A kitten has few characteristics more captivating than its playfulness. Watch any kitten, or group of kittens, and you’re sure to see some serious fun rolling, racing, chasing, pouncing, batting, leaping nonstop, at high speeds like a streak of lightning through your living room, up the stairs, down the stairs and into the kitchen.
Yes, watching kittens play is a kick. However, there is a slightly serious side. Physically, play strengthens muscles, develops eye-paw coordination and keeps kittens fit, toned and at a proper weight.
And, play may actually help a kitten’s brain develop, according to veterinary behaviorist Vint Virga, DVM, in Ithaca, N.Y. “[Play] facilitates the development of neurological pathways that are associated with hunting behavior, social behaviors and other behaviors.”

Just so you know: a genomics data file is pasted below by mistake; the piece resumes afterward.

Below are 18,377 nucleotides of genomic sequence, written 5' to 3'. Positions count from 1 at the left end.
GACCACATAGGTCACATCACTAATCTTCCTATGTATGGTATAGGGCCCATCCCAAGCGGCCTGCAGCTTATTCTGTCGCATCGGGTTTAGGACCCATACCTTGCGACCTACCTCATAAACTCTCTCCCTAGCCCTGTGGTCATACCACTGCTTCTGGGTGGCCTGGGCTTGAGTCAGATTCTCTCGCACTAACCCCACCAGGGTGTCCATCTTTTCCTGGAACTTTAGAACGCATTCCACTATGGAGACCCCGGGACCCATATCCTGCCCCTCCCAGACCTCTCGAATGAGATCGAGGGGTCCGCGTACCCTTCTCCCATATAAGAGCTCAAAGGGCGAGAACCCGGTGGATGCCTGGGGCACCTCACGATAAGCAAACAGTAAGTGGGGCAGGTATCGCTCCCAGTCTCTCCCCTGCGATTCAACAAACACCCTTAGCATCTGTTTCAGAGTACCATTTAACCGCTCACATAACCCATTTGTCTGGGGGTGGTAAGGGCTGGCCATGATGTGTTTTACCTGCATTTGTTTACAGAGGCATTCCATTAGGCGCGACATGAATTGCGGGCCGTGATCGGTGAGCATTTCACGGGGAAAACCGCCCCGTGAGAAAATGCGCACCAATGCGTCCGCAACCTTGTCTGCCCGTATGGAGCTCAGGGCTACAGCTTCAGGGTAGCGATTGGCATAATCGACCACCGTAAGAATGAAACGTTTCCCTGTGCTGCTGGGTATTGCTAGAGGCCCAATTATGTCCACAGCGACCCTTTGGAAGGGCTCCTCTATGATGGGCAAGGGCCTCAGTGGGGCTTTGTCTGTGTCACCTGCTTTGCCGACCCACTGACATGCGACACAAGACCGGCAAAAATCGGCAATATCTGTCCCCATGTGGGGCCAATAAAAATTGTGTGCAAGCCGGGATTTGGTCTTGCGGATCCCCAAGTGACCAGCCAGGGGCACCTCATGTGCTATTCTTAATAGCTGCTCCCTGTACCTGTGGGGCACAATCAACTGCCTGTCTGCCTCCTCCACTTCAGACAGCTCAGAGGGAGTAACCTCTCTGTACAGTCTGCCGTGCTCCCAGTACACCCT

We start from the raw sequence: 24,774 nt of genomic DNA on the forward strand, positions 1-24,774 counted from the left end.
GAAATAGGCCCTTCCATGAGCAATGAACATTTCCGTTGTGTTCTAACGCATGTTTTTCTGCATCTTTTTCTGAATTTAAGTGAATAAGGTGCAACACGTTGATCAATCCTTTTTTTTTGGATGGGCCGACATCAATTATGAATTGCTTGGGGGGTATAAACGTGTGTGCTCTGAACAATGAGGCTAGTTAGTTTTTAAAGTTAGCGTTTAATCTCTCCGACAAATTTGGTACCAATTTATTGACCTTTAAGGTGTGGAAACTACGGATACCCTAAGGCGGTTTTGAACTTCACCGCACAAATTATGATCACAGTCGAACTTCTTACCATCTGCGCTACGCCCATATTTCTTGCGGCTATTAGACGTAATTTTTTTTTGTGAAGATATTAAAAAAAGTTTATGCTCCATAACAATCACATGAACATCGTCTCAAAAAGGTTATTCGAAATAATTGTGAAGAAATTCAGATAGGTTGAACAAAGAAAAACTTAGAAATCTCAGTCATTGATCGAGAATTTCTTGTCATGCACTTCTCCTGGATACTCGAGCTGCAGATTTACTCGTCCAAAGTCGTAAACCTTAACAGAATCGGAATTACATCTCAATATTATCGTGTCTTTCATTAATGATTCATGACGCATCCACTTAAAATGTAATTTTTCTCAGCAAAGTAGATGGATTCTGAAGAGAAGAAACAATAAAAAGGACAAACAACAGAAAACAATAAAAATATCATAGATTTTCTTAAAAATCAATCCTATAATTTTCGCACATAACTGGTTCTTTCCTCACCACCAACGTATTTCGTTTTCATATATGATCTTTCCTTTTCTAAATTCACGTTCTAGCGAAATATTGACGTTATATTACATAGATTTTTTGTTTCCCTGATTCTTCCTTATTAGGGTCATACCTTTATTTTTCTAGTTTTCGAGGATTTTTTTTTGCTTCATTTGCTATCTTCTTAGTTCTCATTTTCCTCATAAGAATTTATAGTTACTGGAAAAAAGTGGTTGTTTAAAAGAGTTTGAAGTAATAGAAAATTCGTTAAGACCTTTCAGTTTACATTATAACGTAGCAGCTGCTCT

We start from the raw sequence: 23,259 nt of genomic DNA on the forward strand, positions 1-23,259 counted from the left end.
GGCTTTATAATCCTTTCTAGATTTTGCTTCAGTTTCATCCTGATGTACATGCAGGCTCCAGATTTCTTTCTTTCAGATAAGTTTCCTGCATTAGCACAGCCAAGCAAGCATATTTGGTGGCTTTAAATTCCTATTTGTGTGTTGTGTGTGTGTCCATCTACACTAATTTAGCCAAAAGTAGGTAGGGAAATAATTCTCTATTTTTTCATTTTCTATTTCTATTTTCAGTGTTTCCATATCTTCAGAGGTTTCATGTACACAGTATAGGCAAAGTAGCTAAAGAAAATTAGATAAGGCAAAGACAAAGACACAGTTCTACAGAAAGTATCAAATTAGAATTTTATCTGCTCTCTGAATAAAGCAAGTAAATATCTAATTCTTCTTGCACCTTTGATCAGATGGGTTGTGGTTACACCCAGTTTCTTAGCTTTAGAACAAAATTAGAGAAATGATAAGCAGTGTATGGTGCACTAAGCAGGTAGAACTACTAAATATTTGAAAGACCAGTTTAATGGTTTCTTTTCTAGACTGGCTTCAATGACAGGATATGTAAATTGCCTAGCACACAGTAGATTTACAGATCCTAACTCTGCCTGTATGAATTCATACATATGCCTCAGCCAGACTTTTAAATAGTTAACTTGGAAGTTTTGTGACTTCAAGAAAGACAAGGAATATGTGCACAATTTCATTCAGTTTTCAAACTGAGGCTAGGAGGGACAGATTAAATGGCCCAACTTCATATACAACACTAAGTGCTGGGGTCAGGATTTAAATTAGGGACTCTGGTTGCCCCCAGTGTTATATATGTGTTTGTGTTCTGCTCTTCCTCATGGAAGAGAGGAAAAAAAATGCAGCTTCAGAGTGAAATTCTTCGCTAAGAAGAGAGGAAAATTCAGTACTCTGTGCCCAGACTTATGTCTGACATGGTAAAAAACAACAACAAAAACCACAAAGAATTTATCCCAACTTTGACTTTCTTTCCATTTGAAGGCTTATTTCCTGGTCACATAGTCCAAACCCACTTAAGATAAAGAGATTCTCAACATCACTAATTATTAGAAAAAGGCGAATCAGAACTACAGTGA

Different Forms of Play
The definitive answer as to why kittens play is still pending. However, researchers speculate that play is the way kittens experiment with normal, adult, feline behaviors such as hunting, social interaction, sexual behaviors and evading predators.
“Play is a very important mammalian behavior,” said veterinary behaviorist Stefanie Schwartz, DVM, in Norwell, Mass. “It has many functions, but we think the most important is that it allows the young animal to practice behaviors that will become important as part of its adult repertoire.”
There are two primary types of kitten play: object play and social play. Initially, kittens engage in group or social play and, as they develop, progress toward solitary, object play.
Patrick Melese, DVM, a veterinarian in Rancho Santa Fe, Calif., said that social play which involves chasing, rolling, pouncing, and leaping starts at about 3 weeks of age with gentle pawing and progresses to biting.
It peaks by about 12 weeks of age, then declines toward week 16 when there seems to be less desire for social contact with other cats.